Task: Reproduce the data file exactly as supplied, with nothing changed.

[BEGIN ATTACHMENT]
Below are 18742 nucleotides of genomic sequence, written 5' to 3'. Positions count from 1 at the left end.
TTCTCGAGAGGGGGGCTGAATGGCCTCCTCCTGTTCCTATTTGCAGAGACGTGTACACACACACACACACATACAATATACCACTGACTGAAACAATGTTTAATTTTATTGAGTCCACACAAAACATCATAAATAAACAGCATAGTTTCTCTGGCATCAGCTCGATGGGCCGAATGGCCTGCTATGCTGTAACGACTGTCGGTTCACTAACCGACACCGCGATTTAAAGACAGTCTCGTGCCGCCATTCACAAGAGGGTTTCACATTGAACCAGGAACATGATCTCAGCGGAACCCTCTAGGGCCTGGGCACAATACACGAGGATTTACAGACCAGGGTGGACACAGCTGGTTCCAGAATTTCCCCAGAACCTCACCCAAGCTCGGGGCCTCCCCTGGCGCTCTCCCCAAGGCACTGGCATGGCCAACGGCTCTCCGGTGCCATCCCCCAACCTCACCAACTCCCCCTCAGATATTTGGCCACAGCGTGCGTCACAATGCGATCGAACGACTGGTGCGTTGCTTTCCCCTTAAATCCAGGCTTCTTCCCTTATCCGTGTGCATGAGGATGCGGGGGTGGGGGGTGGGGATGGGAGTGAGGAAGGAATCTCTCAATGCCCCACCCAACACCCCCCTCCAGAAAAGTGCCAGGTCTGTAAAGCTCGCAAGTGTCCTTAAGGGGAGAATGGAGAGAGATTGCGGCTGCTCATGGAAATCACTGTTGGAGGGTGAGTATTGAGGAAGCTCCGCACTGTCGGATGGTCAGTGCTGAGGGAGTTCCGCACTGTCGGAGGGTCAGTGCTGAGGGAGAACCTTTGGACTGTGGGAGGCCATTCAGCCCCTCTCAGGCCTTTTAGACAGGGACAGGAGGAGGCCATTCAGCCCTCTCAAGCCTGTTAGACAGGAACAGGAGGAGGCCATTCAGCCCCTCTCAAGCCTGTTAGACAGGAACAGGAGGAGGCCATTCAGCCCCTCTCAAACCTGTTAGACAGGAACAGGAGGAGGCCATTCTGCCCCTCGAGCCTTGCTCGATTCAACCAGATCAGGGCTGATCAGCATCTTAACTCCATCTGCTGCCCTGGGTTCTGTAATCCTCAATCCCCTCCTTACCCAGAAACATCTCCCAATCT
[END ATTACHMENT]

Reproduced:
Below are 18742 nucleotides of genomic sequence, written 5' to 3'. Positions count from 1 at the left end.
TTCTCGAGAGGGGGGCTGAATGGCCTCCTCCTGTTCCTATTTGCAGAGACGTGTACACACACACACACACATACAATATACCACTGACTGAAACAATGTTTAATTTTATTGAGTCCACACAAAACATCATAAATAAACAGCATAGTTTCTCTGGCATCAGCTCGATGGGCCGAATGGCCTGCTATGCTGTAACGACTGTCGGTTCACTAACCGACACCGCGATTTAAAGACAGTCTCGTGCCGCCATTCACAAGAGGGTTTCACATTGAACCAGGAACATGATCTCAGCGGAACCCTCTAGGGCCTGGGCACAATACACGAGGATTTACAGACCAGGGTGGACACAGCTGGTTCCAGAATTTCCCCAGAACCTCACCCAAGCTCGGGGCCTCCCCTGGCGCTCTCCCCAAGGCACTGGCATGGCCAACGGCTCTCCGGTGCCATCCCCCAACCTCACCAACTCCCCCTCAGATATTTGGCCACAGCGTGCGTCACAATGCGATCGAACGACTGGTGCGTTGCTTTCCCCTTAAATCCAGGCTTCTTCCCTTATCCGTGTGCATGAGGATGCGGGGGTGGGGGGTGGGGATGGGAGTGAGGAAGGAATCTCTCAATGCCCCACCCAACACCCCCCTCCAGAAAAGTGCCAGGTCTGTAAAGCTCGCAAGTGTCCTTAAGGGGAGAATGGAGAGAGATTGCGGCTGCTCATGGAAATCACTGTTGGAGGGTGAGTATTGAGGAAGCTCCGCACTGTCGGATGGTCAGTGCTGAGGGAGTTCCGCACTGTCGGAGGGTCAGTGCTGAGGGAGAACCTTTGGACTGTGGGAGGCCATTCAGCCCCTCTCAGGCCTTTTAGACAGGGACAGGAGGAGGCCATTCAGCCCTCTCAAGCCTGTTAGACAGGAACAGGAGGAGGCCATTCAGCCCCTCTCAAGCCTGTTAGACAGGAACAGGAGGAGGCCATTCAGCCCCTCTCAAACCTGTTAGACAGGAACAGGAGGAGGCCATTCTGCCCCTCGAGCCTTGCTCGATTCAACCAGATCAGGGCTGATCAGCATCTTAACTCCATCTGCTGCCCTGGGTTCTGTAATCCTCAATCCCCTCCTTACCCAGAAACATCTCCCAATCT